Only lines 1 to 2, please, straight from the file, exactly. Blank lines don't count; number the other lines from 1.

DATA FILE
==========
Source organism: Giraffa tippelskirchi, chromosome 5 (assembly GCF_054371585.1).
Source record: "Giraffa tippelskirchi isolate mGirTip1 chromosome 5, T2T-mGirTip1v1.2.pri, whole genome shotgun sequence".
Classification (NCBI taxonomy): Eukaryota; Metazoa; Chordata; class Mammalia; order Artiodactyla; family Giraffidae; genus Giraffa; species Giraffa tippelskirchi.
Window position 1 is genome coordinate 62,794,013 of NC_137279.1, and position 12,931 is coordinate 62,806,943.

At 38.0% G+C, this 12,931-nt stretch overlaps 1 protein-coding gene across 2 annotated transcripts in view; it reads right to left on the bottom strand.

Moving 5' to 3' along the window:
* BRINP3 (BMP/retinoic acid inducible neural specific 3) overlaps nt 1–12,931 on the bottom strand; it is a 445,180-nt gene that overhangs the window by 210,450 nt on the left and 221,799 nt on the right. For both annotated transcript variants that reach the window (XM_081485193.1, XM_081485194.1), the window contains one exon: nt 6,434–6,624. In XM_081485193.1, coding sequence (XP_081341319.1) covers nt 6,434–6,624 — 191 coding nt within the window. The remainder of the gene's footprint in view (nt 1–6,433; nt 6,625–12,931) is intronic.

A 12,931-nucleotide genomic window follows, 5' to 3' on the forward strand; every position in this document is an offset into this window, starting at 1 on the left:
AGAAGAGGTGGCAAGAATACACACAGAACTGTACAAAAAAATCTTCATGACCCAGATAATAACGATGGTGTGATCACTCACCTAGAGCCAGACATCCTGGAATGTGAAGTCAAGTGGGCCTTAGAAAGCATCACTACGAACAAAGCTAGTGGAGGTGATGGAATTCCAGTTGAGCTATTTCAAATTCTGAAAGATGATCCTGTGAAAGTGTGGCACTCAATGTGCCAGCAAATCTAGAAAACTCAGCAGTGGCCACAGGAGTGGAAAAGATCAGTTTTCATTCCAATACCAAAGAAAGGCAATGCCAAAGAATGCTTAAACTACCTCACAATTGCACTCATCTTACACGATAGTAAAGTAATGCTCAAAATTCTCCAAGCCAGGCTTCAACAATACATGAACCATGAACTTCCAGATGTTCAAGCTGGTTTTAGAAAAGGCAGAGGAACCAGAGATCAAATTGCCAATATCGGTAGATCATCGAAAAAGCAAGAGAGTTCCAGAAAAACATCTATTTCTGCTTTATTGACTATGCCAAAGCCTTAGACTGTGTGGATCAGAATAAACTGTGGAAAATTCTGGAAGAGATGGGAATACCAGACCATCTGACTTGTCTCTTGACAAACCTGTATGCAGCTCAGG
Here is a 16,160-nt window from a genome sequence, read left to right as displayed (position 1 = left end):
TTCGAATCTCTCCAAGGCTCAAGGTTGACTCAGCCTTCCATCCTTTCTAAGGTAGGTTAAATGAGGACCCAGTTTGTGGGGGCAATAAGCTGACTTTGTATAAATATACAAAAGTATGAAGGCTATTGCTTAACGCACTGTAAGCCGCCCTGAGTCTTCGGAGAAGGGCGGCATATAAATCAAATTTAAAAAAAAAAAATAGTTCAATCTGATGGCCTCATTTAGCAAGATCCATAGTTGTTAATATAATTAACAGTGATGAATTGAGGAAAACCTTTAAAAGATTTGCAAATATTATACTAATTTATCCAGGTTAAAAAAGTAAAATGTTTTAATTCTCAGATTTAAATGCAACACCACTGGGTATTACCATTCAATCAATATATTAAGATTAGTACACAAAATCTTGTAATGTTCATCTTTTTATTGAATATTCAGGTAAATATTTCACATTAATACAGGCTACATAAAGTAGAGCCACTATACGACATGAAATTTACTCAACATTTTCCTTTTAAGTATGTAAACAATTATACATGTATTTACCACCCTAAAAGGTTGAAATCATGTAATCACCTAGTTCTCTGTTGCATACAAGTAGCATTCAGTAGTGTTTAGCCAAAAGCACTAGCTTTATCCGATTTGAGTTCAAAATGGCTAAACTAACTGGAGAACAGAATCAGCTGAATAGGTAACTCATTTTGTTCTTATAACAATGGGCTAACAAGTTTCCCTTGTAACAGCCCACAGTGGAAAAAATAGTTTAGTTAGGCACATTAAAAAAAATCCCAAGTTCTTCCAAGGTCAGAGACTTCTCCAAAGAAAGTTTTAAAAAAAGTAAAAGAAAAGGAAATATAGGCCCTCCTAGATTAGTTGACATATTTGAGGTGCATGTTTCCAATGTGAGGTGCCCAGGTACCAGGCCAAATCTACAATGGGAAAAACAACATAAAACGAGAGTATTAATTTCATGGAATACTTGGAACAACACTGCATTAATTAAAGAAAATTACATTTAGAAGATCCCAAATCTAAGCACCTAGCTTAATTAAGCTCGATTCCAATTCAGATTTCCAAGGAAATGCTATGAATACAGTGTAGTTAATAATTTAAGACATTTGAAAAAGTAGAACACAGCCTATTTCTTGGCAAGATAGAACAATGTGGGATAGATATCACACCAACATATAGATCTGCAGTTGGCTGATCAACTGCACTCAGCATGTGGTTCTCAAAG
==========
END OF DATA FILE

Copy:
Source organism: Giraffa tippelskirchi, chromosome 5 (assembly GCF_054371585.1).
Source record: "Giraffa tippelskirchi isolate mGirTip1 chromosome 5, T2T-mGirTip1v1.2.pri, whole genome shotgun sequence".